The Harry Potter series-2001 through 2011- Good vs Evil are often very obvious symbols in the battle between Harry Potter and the evil Voldemort. But the theme running through the story of Harry Potter-of nothing is as it seems-found in all of the books and films, is a deeply Spiritual message. The message throughout is to be careful of things that seem too good to be true. We must look beneath the surface to find the true treasure within. The treasure in Harry Potter ends up being the friendships forged and the magic of Love, and final message that Love triumphs over Evil.
Groundhog Day-1993-The theme is that the Ultimate Power of Redemption can change everything; it brings true love and meaning to our otherwise empty lives. We see this in the character of a broken and shallow man, portrayed in one of the best roles Bill Murray has ever brought to the screen, and the life that he must forge as he begins to awaken to this new way of living. He has lived as an invisible man, choosing a non- existence and he is forced to confront his life and transform it into a richer and more fulfilling path. It is a path where he must help others and find the meaning of true love. This is the Ultimate Redemption film, and one with deep Spiritual overtones.
Star Wars: The Empire Strikes Back-1980-Not only is the Star Wars mythology of all the films deeply embedded with the symbolism of Good vs Evil; but this particular film highlights the redeeming power that comes from within; when we reject our own dark side even at a great cost.
The message is that we will prevail and come out a better person, and perhaps a different one than we were-in Luke Skywalker’s case, he even has a new limb! The Dark Side is within us all; the power of evil and darkness is all around us, a powerful force throughout the universe, but love will prevail, even with great hardships that we endure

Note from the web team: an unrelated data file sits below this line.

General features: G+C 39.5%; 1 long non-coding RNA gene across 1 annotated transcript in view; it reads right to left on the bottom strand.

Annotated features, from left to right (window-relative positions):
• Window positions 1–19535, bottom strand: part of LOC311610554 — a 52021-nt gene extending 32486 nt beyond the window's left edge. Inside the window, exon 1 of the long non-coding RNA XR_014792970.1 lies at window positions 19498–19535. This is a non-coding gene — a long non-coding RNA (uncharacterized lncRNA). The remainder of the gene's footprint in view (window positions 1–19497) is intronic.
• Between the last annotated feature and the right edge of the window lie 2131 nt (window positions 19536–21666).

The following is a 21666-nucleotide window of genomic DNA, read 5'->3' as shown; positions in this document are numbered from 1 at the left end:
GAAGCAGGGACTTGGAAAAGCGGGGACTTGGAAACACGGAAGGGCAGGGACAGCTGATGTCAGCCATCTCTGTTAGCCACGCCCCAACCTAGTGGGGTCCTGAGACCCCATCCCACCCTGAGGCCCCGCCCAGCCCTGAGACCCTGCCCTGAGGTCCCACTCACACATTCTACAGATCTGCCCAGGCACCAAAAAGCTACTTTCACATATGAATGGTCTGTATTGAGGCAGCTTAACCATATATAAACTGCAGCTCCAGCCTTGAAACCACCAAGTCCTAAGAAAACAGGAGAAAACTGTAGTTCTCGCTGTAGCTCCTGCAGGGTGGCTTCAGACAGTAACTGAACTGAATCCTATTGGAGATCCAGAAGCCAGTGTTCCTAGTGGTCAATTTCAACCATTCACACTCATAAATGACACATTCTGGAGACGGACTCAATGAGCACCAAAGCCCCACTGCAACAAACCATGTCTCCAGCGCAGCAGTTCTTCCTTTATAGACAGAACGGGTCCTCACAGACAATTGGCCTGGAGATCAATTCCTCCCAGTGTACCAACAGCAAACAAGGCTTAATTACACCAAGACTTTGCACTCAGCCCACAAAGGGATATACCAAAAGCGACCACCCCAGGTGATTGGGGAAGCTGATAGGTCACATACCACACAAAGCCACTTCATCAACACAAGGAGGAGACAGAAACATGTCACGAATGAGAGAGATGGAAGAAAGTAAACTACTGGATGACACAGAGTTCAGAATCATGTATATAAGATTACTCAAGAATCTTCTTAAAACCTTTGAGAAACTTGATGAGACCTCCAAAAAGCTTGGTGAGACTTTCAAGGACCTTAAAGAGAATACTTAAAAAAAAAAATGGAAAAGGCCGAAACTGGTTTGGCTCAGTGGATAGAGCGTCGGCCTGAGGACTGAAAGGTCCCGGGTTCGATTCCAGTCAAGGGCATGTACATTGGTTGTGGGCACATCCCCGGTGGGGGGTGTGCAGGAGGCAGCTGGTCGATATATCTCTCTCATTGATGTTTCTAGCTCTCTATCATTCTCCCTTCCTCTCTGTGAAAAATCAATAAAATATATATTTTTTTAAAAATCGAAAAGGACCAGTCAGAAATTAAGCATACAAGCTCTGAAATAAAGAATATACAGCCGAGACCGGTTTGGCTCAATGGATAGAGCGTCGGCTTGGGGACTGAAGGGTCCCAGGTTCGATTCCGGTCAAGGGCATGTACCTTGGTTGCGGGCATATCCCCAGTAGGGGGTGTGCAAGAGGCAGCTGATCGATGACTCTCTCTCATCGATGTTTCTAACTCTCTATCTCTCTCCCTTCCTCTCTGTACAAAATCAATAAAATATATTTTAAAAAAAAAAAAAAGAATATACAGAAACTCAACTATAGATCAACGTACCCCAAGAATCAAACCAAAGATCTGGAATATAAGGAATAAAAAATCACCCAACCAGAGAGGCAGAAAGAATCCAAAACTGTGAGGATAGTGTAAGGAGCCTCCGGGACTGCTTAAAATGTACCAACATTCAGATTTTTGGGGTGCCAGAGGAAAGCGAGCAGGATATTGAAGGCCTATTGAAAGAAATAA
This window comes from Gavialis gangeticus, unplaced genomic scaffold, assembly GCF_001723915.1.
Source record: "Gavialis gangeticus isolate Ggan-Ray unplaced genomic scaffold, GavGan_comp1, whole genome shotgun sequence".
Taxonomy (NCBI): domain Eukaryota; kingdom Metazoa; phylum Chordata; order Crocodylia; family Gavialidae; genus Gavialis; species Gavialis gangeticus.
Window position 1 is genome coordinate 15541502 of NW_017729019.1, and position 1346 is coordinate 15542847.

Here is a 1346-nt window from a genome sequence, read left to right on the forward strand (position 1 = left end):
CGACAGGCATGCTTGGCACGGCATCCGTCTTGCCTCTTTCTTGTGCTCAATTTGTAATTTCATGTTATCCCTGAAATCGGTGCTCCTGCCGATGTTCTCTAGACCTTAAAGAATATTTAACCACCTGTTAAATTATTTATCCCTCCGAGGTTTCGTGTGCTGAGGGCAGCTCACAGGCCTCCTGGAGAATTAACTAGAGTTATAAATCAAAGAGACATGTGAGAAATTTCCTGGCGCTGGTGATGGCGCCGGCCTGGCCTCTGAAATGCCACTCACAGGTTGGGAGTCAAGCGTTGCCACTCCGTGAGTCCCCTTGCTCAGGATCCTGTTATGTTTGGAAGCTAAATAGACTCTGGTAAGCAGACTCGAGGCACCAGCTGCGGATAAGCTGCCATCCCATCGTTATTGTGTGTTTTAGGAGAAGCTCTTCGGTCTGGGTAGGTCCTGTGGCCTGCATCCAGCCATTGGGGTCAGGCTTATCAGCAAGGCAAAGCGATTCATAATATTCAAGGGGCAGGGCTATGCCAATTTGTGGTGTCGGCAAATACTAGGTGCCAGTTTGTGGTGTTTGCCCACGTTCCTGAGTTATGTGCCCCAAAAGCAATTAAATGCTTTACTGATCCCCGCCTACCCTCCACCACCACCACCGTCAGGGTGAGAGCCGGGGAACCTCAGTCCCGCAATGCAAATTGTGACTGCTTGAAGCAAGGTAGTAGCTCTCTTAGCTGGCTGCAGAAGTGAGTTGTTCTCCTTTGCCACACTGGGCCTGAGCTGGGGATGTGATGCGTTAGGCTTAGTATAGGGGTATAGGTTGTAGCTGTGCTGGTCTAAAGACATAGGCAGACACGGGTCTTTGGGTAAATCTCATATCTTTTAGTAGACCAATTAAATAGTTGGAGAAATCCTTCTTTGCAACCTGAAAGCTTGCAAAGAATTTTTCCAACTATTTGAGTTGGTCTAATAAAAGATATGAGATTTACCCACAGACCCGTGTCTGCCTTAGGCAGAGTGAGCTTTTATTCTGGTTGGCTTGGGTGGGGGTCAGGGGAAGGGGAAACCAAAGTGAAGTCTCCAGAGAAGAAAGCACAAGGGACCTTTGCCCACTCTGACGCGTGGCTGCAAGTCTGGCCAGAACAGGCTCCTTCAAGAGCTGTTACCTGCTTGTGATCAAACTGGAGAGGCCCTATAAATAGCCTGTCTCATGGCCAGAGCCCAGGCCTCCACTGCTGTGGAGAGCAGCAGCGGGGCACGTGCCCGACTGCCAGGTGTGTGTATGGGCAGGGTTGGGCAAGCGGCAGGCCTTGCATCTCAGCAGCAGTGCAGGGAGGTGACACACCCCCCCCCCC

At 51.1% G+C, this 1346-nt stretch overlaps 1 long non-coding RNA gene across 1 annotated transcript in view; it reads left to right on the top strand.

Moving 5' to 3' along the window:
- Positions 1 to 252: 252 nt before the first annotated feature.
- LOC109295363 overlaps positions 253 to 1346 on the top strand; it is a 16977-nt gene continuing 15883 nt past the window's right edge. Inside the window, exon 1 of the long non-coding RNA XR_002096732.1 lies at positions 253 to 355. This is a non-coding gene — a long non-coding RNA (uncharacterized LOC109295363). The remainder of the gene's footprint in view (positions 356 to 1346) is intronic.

Risen, from 2016- with Joseph Fiennes starring as the Roman Soldier. Risen is more than just a “puff-piece” regarding the nature of the Resurrection. This film explores the idea that someone can witness a miracle such as the resurrected body of Jesus, returned in the flesh; and have a transformative experience of faith, and use that power to reject the glory and the material wealth of their lives to follow the true way.
The Nativity Story -2006- This is the story of the birth of Christ shown warts and all, meaning it reveals the historic timeline that puts us into the scene of where Christ was born and the harsh reality of life for those under Roman rule. The beauty of the story is captured and the simple purity of the tale of the Holy Family comes through in this version.
Marvin’s Room-1996-We see three great actors, Diane Keaton, Leonardo Di Caprio and Meryl Streep, combine to tell the story of our own lives. It shows us the selfish nature of our existence in the character of Meryl Streep; the capricious and angry emotions that we carry in DiCaprio’s role and the burdens and the joys of love in its purest form found in Diane Keaton’s part.
We are witness to all of this with the themes of love and redemption. There is love for others, in the caregivers role that Keaton has taken on, and the love for family and the love that is willing to sacrifice all in the end. It comes full circle as Meryl Streep eventually redeems herself and learns the meaning of real love.